Last January I decided that instead of making resolutions I would just choose one word to focus on for the year. A single word that summed up how I wanted to grow during 2015. I chose the word “wholehearted.” I wrote that:
Wholeheartedness is about sincerity and commitment. For me this means authenticity in my life and my writing. It means commitment to continue my faith-wrestling and to asking sincere questions. Being Wholehearted is also a commitment to courage, compassion, and connection. It is the courage to be vulnerable despite the risk, the compassion to love other people well and to extend grace quickly, both to myself and to others, and the choice to develop genuine connections with others. Wholeheartedness means committing to being fully present, to showing up for every day of my life instead of checking out when things are hard or boring. It means engaging with Today and believing that every day is a gift. And Wholehearted means believing that I am worthy of love and belonging – not because there is anything especially great and deserving about me, but because we are all worthy of love and belonging and because we can’t fully accept love and belonging unless we believe we are worthy of it.
My journey with wholeheartedness isn’t over, but I can honestly say that I think I can see where I’ve grown in these areas. I have taken more risks in trying to connect with people and I have learned to be kinder to myself. I have also failed in some of these areas, and that’s OK too. Choosing one word for the year was never about mastering a particular virtue. It was simply about setting my intentions.
Just before we left Korea in August, I got a new tattoo. It wasn’t something I posted to Instagram or Facebook and I didn’t tell many people about it at the time. It wasn’t meant to be a secret, but it also wasn’t something I wanted to hear a lot of conflicting opinions on or make a big deal about. I wasn’t getting it because tattoos are trendy or because I wanted other people to think I was cooler than I really am. I wanted a symbol of my time in Korea and my journey towards wholeheartedness that would stay with me forever.
I know that tattoos are not everyone’s cup of tea and if you don’t like them, that’s totally fine. There are certainly plenty of people who get tattoos that they later regret. But for me, my tattoos are physical marks of my own story. They remind me of where I’ve been and of the places in my life where God has broken through. I like the permanence of them – the sense that in a world where everything is always changing, these things will always be true and constant.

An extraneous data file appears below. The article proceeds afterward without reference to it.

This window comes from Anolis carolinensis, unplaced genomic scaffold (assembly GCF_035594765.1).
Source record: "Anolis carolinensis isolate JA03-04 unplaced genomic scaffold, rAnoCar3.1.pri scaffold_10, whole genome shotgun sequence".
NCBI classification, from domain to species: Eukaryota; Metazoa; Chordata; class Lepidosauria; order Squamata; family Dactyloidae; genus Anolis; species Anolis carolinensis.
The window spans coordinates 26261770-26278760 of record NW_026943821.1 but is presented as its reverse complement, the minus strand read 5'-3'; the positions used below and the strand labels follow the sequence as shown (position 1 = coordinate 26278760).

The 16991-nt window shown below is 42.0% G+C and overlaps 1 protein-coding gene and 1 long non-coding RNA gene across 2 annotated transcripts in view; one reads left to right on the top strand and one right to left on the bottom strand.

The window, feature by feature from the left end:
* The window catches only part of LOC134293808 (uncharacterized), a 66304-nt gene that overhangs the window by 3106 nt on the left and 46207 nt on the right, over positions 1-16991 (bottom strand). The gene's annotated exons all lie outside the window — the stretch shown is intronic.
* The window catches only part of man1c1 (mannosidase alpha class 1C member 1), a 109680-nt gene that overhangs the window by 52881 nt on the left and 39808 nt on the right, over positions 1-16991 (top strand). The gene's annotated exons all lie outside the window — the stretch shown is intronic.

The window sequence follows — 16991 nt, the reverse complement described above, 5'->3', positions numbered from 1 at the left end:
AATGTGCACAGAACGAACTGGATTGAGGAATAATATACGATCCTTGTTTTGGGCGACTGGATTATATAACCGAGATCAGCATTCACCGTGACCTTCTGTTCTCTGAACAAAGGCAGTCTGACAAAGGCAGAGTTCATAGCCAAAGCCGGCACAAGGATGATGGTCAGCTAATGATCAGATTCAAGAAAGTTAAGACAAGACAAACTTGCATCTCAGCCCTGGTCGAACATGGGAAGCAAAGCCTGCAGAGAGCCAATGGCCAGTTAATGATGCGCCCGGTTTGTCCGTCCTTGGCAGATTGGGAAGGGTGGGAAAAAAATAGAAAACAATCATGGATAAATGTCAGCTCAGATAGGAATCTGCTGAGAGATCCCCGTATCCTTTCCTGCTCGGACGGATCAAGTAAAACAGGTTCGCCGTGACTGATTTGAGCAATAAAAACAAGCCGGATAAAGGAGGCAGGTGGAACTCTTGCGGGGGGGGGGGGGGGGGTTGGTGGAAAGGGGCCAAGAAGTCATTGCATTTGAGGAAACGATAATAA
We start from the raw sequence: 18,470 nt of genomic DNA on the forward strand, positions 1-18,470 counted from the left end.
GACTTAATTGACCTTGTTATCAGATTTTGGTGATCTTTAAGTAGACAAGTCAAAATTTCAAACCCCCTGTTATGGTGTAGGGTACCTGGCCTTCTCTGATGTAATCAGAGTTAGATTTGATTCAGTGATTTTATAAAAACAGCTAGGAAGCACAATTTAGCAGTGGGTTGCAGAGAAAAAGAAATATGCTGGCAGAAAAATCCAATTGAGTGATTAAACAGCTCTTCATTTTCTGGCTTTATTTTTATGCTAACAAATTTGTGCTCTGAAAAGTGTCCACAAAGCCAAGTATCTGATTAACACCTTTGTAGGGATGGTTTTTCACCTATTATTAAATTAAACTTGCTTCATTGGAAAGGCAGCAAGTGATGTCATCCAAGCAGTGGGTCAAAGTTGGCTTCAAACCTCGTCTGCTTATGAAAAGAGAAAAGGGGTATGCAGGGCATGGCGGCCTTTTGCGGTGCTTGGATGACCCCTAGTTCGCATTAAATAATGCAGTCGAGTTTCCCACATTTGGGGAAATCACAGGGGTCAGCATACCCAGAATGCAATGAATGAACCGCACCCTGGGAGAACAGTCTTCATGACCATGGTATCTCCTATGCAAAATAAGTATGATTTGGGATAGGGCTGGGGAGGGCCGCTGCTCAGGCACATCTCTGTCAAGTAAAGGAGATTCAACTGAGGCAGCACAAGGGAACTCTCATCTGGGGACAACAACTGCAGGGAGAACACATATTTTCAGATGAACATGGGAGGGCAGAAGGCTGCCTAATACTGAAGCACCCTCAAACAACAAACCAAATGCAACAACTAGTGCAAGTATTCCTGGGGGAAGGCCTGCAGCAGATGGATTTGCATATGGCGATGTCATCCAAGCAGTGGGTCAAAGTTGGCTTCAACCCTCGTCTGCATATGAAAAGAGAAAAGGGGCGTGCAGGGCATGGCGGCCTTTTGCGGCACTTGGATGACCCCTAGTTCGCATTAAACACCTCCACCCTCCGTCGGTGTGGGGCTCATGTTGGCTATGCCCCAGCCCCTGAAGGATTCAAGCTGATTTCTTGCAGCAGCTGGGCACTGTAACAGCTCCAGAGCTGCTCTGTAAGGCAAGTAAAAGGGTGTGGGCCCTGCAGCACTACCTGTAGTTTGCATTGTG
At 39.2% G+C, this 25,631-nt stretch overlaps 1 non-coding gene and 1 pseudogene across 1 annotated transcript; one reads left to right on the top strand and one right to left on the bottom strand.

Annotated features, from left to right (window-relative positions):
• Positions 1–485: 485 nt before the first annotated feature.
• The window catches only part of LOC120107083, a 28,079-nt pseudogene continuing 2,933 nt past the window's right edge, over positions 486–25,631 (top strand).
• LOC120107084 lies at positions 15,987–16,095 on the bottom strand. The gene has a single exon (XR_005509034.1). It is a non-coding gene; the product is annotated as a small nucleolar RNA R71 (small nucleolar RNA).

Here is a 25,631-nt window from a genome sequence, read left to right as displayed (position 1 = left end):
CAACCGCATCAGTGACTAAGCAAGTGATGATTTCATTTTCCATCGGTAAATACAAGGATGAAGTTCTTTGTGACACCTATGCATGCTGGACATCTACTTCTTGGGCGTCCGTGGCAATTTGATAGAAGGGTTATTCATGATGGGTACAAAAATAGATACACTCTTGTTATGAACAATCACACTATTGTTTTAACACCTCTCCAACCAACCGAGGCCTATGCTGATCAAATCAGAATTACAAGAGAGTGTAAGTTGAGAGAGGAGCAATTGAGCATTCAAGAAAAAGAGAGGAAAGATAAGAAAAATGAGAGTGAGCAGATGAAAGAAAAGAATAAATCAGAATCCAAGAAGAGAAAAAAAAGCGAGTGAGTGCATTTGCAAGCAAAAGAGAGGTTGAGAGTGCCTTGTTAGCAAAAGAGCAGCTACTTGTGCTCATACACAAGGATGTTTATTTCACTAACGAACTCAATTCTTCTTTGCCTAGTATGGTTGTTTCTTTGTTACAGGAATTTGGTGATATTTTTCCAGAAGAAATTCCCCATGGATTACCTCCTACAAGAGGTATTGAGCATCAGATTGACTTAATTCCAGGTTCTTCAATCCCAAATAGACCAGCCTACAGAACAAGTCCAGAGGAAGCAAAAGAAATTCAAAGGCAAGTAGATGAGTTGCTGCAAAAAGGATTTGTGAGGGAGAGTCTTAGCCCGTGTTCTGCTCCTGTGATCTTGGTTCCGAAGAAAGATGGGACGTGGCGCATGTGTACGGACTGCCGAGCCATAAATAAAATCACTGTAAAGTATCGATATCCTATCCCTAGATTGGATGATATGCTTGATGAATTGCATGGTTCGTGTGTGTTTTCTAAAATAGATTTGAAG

This tattoo is a compass inside of a mandala. The mandala is a traditional Hindu or Buddhist pattern symbolizing wholeness and unity in the universe. The intricate dot-work shading and the symmetry in the pattern are meant to point to the order in the universe and to our smallness in relation to the greater pattern. I had the compass placed into the middle as a reminder of this time spent living abroad and also that my life has direction. And while these really are meanings I thought about before having this piece done, I also chose it because I think it’s beautiful and I believe that’s a worthwhile reason in itself.
I chose the placement on my leg partly because it was a big enough area to handle a larger piece like this and partly because it’s relatively easy to cover. It shows when I wear shorts or a swimsuit, but it naturally covered by pants or dress clothes so its no hassle for a more formal setting. I was hesitant about putting it on my thigh which has long been my least favorite part of my body. I wasn’t sure I wanted to call attention to the part of me that I am most self-conscious about. But then I thought, “Why not put something beautiful on this part of you that you don’t think is beautiful?” And the cool thing is, since getting my tattoo it’s become one of my favorite parts of myself. I feel so much more confident and beautiful even if the rest of my legs still jiggle like Jell-O.
2015 is drawing to a close, but my journey towards wholeheartedness will continue into next year and on through the rest of my life.
My tattoo is a beautiful, one of a kind piece that was designed for me by an artist in Busan, South Korea. In other words, don’t go get my exact tattoo somewhere on you! Most artists are happy to design something unique for you – they don’t want to just copy other people’s work either.